AMHERST, N.H. - In an era when going green is all the rage, one man's effort to harness wind energy has run up against a powerful opponent: zoning laws.
Norm Hebert, a computer consultant, is seeking to erect three wind turbines on his property in his suburban subdivision. He says he will not sell the energy created; he will use it to power his house and keep the air cleaner for everyone.
He wants "to make a positive difference," he told town officials at a recent public hearing on the matter.
But town officials say that the zoning code mandates that no building be taller than 35 feet. They have barred him from erecting his turbines, which could reach 121 feet. Hebert argues that his wind turbines are not buildings and therefore not subject to the zoning code's height restrictions. He has appealed the decision to Hillsborough County Superior Court.
Neighbors, too, are up in arms. They say Hebert clear-cut a large swath of his land to make way for the turbines without consulting them. The trees had acted as a noise buffer from nearby highway traffic. Moreover, they say, Hebert's property, wooded and at a relatively low elevation, is unlikely to have the sort of gusts necessary for the wind turbine.
"It's not that we New Hampshire people don't want wind power," said Merrie Kincaid, who lives across the street from Hebert's property. "But, be reasonable."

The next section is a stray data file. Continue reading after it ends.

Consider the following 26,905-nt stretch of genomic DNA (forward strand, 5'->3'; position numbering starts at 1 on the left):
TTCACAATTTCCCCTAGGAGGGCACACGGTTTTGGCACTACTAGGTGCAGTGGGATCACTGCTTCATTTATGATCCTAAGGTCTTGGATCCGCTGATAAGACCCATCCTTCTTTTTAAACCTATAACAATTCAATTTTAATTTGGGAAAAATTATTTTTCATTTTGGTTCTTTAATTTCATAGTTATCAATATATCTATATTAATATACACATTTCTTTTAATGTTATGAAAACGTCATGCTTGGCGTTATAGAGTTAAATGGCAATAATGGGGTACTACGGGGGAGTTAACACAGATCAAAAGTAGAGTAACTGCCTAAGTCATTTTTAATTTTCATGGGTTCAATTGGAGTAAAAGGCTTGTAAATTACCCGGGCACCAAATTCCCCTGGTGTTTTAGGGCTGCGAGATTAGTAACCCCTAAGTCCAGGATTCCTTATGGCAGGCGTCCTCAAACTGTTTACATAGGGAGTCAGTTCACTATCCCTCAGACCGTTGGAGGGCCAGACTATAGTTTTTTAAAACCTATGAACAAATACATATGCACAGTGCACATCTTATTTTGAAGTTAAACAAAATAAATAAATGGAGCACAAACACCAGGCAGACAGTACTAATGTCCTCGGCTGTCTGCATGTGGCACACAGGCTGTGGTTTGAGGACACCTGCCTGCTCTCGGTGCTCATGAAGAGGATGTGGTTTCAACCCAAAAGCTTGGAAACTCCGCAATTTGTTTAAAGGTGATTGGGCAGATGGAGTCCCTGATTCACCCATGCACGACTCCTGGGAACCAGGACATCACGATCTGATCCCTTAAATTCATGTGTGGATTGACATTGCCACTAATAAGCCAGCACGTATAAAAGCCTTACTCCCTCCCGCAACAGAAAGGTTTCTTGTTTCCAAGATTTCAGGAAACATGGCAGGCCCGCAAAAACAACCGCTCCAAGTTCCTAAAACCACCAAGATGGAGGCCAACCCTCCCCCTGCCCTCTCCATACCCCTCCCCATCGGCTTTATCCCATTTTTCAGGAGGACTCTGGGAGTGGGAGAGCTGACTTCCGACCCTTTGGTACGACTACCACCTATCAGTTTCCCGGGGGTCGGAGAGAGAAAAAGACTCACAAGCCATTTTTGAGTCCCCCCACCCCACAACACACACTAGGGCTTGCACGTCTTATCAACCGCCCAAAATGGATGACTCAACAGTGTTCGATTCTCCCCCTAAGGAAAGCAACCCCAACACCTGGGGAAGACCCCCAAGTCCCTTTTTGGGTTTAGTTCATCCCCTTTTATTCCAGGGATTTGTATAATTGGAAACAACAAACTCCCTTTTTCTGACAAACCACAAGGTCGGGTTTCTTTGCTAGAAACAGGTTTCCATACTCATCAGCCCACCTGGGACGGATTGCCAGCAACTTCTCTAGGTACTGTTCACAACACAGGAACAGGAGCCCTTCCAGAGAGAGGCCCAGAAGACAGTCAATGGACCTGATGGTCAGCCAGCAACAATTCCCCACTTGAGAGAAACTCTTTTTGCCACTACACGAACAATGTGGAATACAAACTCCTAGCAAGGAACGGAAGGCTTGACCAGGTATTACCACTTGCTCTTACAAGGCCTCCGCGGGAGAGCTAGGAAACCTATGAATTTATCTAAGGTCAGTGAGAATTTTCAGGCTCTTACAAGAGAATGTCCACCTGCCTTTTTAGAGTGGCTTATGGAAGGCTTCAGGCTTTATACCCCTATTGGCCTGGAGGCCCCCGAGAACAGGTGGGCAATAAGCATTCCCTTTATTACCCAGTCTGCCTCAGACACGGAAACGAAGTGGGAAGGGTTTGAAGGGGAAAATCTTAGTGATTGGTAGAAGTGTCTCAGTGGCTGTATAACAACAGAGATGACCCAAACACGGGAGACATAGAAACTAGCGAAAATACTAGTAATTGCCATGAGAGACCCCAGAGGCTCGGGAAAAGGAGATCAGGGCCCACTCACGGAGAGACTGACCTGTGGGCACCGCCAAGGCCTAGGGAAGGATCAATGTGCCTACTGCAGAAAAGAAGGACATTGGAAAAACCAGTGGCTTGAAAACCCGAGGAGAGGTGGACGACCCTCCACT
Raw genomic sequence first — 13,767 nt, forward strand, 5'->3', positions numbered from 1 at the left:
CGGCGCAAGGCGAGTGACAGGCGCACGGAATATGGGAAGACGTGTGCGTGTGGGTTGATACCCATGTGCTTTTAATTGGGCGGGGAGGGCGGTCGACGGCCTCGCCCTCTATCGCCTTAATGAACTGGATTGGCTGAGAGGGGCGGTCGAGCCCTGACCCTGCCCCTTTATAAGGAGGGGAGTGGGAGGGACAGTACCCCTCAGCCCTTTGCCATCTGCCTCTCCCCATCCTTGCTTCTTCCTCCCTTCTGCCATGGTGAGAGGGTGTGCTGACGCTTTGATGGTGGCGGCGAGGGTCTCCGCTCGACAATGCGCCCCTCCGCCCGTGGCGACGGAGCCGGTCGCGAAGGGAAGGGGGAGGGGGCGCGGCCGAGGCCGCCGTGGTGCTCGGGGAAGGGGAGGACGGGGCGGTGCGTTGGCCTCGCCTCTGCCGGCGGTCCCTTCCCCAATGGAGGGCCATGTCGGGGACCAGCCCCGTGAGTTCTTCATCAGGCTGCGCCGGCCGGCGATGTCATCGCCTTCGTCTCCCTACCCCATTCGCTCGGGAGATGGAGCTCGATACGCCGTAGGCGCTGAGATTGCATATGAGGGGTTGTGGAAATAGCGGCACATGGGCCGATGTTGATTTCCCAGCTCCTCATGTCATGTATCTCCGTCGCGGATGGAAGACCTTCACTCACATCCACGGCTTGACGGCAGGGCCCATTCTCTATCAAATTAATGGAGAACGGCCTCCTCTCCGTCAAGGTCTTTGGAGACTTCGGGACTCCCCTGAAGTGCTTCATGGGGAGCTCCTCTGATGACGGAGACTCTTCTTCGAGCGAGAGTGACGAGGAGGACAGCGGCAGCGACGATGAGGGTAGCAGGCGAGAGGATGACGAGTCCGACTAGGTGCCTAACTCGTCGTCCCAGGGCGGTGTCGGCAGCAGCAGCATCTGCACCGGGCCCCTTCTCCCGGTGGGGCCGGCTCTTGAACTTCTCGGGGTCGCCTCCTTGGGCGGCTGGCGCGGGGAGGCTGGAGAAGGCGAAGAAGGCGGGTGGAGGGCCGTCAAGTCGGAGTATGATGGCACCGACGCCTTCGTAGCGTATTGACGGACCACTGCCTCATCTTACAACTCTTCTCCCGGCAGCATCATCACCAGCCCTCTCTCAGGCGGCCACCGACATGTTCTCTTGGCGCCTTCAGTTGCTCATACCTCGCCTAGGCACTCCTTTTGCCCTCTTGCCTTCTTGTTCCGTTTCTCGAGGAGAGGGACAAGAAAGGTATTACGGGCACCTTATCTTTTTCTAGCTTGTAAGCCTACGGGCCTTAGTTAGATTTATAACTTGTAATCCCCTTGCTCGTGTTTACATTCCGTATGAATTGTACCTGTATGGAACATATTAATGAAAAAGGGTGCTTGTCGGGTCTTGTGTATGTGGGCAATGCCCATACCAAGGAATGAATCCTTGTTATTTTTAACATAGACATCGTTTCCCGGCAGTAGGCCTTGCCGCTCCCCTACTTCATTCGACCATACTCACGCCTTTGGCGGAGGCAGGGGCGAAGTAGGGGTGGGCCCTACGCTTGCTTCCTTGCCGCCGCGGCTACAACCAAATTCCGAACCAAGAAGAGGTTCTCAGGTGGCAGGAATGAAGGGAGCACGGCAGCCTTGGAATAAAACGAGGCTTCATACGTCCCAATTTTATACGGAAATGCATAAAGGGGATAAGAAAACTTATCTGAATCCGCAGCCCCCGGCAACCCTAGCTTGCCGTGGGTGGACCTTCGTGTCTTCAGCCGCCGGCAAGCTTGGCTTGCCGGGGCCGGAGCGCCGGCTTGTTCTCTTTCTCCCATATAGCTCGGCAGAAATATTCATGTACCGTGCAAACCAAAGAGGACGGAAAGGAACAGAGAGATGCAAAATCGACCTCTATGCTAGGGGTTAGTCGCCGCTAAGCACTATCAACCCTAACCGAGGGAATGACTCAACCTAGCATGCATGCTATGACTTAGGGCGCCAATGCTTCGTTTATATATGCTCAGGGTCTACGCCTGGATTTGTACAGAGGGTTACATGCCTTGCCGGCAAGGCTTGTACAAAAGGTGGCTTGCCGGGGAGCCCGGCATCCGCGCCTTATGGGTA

Hebert did not return phone calls seeking comment.
His attorney, Silas Little, did not return phone calls seeking comment on the neighbors' concerns.
The dispute highlights a key issue facing alternative energy use, wind power specialists say. Few town zoning codes provide specific regulatory guidance for wind turbines. As such, as more residents and commercial energy producers seek to harness wind energy, height and siting issues are expected to surface in towns across the region.
The clash also underscores the challenges New Hampshire faces as it seeks to meet a legislatively enacted goal of producing at least 25 percent of the state's energy from renewable sources by 2025.
With such a mandate, some say, individuals must be empowered to erect wind turbines.
"We are not picking on alternative energy. We are just following the ordinances," said Robert Rowe, vice chairman of the Zoning Board of Adjustment.
By Sarah Schweitzer, Globe Staff